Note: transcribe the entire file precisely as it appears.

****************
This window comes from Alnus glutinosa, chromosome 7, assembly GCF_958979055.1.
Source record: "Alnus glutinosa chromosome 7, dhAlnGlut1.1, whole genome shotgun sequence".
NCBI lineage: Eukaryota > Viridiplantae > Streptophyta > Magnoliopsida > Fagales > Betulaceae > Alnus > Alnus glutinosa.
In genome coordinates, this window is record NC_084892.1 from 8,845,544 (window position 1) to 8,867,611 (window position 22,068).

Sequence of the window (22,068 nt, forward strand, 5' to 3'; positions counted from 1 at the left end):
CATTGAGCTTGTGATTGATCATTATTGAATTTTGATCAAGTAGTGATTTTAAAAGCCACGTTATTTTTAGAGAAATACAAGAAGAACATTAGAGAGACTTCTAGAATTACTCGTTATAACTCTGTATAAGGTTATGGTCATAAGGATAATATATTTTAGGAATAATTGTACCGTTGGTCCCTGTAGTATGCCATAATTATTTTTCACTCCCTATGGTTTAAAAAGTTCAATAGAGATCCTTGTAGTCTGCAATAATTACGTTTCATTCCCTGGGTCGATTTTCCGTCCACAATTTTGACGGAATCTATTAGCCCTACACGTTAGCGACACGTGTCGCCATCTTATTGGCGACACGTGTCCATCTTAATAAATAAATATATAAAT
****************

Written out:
This window comes from Alnus glutinosa, chromosome 7, assembly GCF_958979055.1.
Source record: "Alnus glutinosa chromosome 7, dhAlnGlut1.1, whole genome shotgun sequence".
NCBI lineage: Eukaryota > Viridiplantae > Streptophyta > Magnoliopsida > Fagales > Betulaceae > Alnus > Alnus glutinosa.
In genome coordinates, this window is record NC_084892.1 from 8,845,544 (window position 1) to 8,867,611 (window position 22,068).

Sequence of the window (22,068 nt, forward strand, 5' to 3'; positions counted from 1 at the left end):
CATTGAGCTTGTGATTGATCATTATTGAATTTTGATCAAGTAGTGATTTTAAAAGCCACGTTATTTTTAGAGAAATACAAGAAGAACATTAGAGAGACTTCTAGAATTACTCGTTATAACTCTGTATAAGGTTATGGTCATAAGGATAATATATTTTAGGAATAATTGTACCGTTGGTCCCTGTAGTATGCCATAATTATTTTTCACTCCCTATGGTTTAAAAAGTTCAATAGAGATCCTTGTAGTCTGCAATAATTACGTTTCATTCCCTGGGTCGATTTTCCGTCCACAATTTTGACGGAATCTATTAGCCCTACACGTTAGCGACACGTGTCGCCATCTTATTGGCGACACGTGTCCATCTTAATAAATAAATATATAAAT